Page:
NASA MODIS Image of the day
Mississippi River Delta
Mississippi River Delta
November 21, 2018

The Mississippi River flows more than 2,300 miles (3,700 km) from Lake Itasca in northern Minnesota to the Gulf of Mexico, draining parts of 31 U.S. states and two Canadian provinces along the way. After winding southward across the United States—and collecting copious sediment—the Mighty (and muddy) Mississippi slows its speed in southern Louisiana, ultimately dumping sediment across the expansive Mississippi Delta at the terminus of its journey.

The large “Birdsfoot Delta” formed by the deposition of sediment from the Mississippi (and so named for its birds-foot like shape) has expanded over time to nearly reach the continental shelf, bringing the edge of the shipping channels very close to deep water. This provides excellent opportunity for commerce and transportation, giving rise to thriving port cities, such as New Orleans.

River deltas have a natural life cycle of deposition and enlargement followed by some degree of truncation and shrinkage. As a river delta grows longer, the resistance to free flow of water tends to increase. The flowing water then seeks a channel of lower resistance, typically a minor tributary of the original river. As this tributary carries more and more water and sediment, it then begins to build a delta of its own while the original delta, now starved for water flow and sediment while facing forces of erosion, tends to shrink.

This scenario is being played out in Louisiana where the Atchafalaya River, a tributary of the Mississippi River, is expanding its deltas into the Atchafalaya Bay while the Mississippi Delta is shrinking. The loss of land in the Mississippi Delta has been estimated at nearly 5,000 square kilometers (2,000 square miles) from 1927 – 2017. To put it in another way, that’s as if most of Delaware had sunk into the sea over an 80-year period. Experts say this loss is due to more than natural cycling of deltas. Rising sea level, levees built to control and divert water flow, the incursion of salt water (which kills marsh plants) due to cutting new shipping lanes, changing coastal hydrology in support of expanding gas and oil industries, and upriver dams all impact the health and size of the Mississippi River Delta.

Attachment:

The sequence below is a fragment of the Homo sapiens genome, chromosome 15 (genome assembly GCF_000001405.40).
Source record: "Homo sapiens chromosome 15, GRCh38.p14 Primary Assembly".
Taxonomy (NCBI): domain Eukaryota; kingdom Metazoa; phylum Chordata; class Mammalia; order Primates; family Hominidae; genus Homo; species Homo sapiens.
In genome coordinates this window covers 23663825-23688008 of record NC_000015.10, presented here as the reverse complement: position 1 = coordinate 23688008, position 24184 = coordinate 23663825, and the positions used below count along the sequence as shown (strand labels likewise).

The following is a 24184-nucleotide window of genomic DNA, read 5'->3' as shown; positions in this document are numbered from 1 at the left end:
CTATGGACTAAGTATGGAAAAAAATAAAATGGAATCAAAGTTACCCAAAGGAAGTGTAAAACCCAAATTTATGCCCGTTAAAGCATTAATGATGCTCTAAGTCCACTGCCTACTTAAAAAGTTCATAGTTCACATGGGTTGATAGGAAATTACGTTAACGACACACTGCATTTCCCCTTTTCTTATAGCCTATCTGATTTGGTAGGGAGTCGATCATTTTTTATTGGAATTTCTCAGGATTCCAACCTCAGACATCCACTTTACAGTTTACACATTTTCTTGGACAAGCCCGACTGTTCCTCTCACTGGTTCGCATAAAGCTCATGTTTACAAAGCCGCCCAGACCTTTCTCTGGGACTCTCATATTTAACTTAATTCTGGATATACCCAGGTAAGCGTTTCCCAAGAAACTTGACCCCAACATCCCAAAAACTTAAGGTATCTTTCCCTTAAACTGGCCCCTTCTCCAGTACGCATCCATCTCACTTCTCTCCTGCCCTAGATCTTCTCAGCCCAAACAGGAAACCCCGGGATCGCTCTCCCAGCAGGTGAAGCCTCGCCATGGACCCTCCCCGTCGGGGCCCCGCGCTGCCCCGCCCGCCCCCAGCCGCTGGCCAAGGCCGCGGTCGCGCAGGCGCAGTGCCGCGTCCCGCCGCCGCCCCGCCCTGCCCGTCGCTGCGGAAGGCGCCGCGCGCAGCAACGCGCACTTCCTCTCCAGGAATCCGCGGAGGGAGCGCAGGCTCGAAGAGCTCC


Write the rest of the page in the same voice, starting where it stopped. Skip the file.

The Moderate Resolution Imaging Spectroradiometer (MODIS) on board NASA’s Terra satellite acquired a true-color image of the Mississippi River Delta on November 18, 2018. A large plume of tan sediment surrounds the “Birdsfoot Delta” in the lower right (southeast) section of the image. In the west (left), the Atchafalaya River pours heavy sediment into the Atchafalaya Bay.


Image Facts
Satellite: Terra
Date Acquired: 11/18/2018
Resolutions: 1km (71.6 KB), 500m (197.3 KB), 250m (377.9 KB)
Bands Used: 1,4,3
Image Credit: MODIS Land Rapid Response Team, NASA GSFC
 Courtesy of NASA MODIS Website


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